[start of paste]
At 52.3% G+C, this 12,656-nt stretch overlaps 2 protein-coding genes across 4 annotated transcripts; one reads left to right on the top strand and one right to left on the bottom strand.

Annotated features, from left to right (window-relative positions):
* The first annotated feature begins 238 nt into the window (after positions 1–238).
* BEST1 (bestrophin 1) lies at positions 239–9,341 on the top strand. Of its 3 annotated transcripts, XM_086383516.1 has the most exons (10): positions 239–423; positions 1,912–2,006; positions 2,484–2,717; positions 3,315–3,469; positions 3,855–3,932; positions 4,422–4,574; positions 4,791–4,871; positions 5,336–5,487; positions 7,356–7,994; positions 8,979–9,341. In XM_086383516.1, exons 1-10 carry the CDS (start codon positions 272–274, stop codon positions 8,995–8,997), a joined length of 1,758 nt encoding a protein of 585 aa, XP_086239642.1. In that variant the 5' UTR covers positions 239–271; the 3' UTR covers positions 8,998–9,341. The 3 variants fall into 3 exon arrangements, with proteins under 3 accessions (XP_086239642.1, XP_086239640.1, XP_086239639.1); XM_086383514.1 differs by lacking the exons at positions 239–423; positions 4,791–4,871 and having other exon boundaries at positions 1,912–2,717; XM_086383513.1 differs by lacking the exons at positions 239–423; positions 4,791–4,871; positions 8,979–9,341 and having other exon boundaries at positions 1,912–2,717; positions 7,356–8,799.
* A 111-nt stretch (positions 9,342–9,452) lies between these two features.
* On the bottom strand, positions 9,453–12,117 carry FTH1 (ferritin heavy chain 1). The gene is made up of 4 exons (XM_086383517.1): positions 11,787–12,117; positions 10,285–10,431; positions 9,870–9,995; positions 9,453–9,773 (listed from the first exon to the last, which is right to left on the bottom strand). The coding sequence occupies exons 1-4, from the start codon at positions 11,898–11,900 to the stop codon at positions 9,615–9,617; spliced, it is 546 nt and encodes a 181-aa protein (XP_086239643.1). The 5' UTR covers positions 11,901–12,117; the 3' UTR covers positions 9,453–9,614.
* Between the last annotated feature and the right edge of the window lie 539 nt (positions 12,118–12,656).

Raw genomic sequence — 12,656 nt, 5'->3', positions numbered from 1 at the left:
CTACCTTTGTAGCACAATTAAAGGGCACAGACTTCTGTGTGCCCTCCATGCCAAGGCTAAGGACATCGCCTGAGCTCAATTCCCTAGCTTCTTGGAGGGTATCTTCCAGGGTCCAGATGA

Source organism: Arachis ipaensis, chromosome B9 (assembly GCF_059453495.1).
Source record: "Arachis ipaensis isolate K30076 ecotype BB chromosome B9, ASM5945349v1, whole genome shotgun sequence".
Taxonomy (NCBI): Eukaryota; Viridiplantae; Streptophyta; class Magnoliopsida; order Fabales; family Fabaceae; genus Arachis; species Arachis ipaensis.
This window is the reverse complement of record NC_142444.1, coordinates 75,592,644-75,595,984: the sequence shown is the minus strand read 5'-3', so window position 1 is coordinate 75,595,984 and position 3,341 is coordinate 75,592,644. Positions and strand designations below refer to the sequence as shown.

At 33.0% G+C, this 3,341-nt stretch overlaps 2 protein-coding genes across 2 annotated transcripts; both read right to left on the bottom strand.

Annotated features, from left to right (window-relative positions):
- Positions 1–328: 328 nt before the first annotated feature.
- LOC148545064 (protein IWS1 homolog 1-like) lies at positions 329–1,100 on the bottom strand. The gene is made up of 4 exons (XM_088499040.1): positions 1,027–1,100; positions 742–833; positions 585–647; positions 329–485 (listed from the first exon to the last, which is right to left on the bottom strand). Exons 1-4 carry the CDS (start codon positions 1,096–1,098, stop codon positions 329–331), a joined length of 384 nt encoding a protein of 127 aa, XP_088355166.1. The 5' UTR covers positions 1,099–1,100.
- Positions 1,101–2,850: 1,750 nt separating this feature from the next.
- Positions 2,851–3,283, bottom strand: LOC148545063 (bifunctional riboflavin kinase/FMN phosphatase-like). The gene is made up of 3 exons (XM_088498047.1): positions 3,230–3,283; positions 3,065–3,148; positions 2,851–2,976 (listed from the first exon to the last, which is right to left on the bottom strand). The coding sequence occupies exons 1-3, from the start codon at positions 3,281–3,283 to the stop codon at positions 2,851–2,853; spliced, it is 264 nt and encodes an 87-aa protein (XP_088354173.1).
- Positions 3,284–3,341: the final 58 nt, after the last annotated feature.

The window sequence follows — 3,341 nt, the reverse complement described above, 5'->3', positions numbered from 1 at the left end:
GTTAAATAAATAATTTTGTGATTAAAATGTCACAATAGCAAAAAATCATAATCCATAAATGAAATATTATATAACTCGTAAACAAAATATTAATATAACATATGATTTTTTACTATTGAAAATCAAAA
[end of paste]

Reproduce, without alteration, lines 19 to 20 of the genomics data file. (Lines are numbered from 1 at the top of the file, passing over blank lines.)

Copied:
- Positions 2,851–3,283, bottom strand: LOC148545063 (bifunctional riboflavin kinase/FMN phosphatase-like). The gene is made up of 3 exons (XM_088498047.1): positions 3,230–3,283; positions 3,065–3,148; positions 2,851–2,976 (listed from the first exon to the last, which is right to left on the bottom strand). The coding sequence occupies exons 1-3, from the start codon at positions 3,281–3,283 to the stop codon at positions 2,851–2,853; spliced, it is 264 nt and encodes an 87-aa protein (XP_088354173.1).
- Positions 3,284–3,341: the final 58 nt, after the last annotated feature.